Three years ago, the Commonwealth of Massachusetts enacted a far-reaching health reform law that politicians and the media hailed as a model for other states and the federal government. That law has become the blueprint for health system change on a national scale, and its advocates have aggressively marketed some variation of the Massachusetts plan as the reform of choice. Until recently, there has been remarkably little analysis of how the law has worked. This is the seventh in an occasional series of posts that will explore the Massachusetts law with an eye toward helping the press and the public understand the flashpoints as legislation based on the Bay State’s experiment winds its way through Congress. The entire series is archived here.
A few weeks ago, the NewsHour with Jim Lehrer featured a segment on the individual mandate—the centerpiece of any health reform bill likely to pass this year, and something that, until recently, had received scant media attention. So we were pleased to see the NewsHour’s discussion of the mandate with Jonathan Gruber—an MIT policy wonk and member of the Massachusetts Connector board, which oversees the state’s program—and Michael Cannon, a policy wonk from the libertarian Cato Institute.
Host Gwen Ifill pretty much let the two of them talk. My ears perked up when I heard Gruber say:
What we’ve seen is for individuals the cost of buying health insurance has fallen dramatically. It’s not gone up. It’s fallen, because by mandating insurance we fix the problem with our insurance market.
I was waiting for Ifill to ask the obvious next question—why were insurance premiums for small businesses climbing higher than Mt. Everest? But she didn’t, and switched subjects. Cannon, however, noted that premiums as a whole in Massachusetts were growing 20 to 40 percent faster than premiums in the rest of the country. “Health insurance premiums are not falling in Massachusetts,” he said. “The opposite is happening.” But Cannon didn’t mention the small business issue either, and that night a major deficiency created by reform went unexplored.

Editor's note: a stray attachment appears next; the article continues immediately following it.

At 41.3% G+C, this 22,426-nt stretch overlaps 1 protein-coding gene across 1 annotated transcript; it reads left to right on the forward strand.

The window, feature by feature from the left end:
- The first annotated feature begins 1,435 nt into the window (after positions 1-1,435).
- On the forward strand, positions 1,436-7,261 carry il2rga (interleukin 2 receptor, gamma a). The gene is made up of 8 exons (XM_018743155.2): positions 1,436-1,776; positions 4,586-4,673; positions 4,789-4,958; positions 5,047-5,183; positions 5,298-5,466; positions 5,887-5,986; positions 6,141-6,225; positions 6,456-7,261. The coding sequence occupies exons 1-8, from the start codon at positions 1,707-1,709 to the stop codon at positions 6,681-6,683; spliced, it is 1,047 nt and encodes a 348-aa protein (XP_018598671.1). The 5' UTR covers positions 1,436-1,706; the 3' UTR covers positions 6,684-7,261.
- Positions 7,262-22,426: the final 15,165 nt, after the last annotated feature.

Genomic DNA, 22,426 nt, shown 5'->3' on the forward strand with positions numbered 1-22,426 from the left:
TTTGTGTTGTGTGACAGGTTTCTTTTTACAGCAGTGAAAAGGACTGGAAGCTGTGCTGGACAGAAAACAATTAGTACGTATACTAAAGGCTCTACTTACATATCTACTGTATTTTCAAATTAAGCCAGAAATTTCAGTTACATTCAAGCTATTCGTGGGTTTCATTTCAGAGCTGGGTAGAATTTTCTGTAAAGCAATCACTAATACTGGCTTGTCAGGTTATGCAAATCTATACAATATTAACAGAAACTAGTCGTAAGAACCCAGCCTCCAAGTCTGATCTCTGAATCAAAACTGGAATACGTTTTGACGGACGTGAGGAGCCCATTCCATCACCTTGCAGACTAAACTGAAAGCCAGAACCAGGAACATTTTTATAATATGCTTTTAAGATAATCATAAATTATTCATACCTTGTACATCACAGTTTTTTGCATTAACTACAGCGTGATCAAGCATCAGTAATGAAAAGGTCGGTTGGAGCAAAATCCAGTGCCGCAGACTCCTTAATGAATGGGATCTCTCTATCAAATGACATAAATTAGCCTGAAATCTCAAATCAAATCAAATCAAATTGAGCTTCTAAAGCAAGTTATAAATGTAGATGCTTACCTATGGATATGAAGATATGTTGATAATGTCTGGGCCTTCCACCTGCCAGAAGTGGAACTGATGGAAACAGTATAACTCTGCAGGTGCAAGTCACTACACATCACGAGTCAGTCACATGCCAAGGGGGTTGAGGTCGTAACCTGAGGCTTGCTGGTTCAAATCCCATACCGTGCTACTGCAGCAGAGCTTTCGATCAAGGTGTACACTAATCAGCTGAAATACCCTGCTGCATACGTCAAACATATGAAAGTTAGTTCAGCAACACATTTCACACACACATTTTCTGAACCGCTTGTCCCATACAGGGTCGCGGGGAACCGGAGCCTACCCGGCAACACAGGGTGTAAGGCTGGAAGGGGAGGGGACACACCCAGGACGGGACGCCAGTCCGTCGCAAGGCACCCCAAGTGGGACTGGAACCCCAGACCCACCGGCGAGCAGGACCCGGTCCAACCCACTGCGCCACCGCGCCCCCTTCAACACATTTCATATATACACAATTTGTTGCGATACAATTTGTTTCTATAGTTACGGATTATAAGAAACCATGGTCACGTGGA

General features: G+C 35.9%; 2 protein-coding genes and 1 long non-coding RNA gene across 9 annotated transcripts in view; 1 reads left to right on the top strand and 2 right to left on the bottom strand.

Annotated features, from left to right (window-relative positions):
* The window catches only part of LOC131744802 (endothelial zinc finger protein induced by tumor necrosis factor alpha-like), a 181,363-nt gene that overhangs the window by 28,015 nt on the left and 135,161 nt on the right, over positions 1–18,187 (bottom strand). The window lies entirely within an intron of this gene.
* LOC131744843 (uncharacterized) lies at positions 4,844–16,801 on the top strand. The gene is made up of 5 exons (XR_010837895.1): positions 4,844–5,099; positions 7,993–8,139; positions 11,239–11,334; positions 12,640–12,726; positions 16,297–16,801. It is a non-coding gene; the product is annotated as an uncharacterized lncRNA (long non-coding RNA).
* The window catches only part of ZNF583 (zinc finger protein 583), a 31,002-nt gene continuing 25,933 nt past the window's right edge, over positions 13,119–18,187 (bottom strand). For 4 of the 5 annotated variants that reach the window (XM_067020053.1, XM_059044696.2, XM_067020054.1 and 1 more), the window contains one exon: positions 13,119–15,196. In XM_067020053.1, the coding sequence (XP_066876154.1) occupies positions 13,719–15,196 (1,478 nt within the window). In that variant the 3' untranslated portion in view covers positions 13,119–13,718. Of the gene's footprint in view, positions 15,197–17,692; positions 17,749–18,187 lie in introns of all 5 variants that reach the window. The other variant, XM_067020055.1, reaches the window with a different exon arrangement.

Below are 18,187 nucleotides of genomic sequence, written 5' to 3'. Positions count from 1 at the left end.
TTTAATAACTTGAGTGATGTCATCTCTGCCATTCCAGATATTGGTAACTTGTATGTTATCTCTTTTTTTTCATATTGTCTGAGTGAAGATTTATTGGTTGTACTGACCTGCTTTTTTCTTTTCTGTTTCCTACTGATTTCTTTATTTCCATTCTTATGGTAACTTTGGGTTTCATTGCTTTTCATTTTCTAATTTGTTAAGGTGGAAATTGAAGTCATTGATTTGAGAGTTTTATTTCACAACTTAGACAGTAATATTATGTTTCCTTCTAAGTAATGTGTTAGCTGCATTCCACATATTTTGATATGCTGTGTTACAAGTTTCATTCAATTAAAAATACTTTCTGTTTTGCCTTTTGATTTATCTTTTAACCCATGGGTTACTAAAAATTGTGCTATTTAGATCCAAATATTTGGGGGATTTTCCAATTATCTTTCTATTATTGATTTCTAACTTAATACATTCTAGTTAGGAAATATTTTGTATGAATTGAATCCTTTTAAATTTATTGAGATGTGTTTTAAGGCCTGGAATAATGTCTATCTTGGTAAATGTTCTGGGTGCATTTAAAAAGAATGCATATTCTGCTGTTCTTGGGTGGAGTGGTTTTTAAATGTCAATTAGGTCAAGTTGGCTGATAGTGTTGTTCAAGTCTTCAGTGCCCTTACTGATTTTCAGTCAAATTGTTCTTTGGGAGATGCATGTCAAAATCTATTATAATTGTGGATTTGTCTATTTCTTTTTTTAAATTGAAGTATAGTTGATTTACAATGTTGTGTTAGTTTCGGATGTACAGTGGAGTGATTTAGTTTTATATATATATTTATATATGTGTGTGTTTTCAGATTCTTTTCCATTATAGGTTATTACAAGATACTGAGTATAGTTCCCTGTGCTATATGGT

One of the Massachusetts law’s objectives was insurance market reform, which would merge two formerly separate types of policy markets—the individual market, where people bought policies on their own, and the small group market, where small businesses bought policies for their workers. The idea was to expand the so-called risk pool, bringing insurers a better mix of sick and healthy people who would in turn make premiums more affordable and coverage more attractive—at least for individuals. More attractive individual coverage, a.k.a. lower-priced policies, would help insurers enlarge their market share. “Blue Cross wanted the merged market so they could increase their market,” one business executive told me. “They were the major driver behind combining the small group and individual markets, which was a huge cost shift onto small employers.”
It was yet another example of the balloon problem in American health care—fix one problem and another pops up somewhere else. Jon Hurst, president of the Retailers Association of Massachusetts, told me: “Despite all this new business insurers and hospitals get, they keep billing us double digit increases.” Rates had been high even before reform, but Hurst added: “You would have thought rates would come down, but they haven’t. We have poured billions into the health care industry in this state and they haven’t given us any return.” Businesses with more than ten full-time workers must offer coverage, or they may be assessed $295 per year per employee.
At the beginning of the year, Hurst said, his trade association—which employs five workers and represents about 3000 small businesses across the state—got hit with a sixteen percent rate increase from Blue Cross Blue Shield. That meant that Hurst’s group now pays $18,000 per year for family coverage. That was a relative bargain. Other small business owners, Hurst said, were paying $23,000 and $24,000 for similar policies.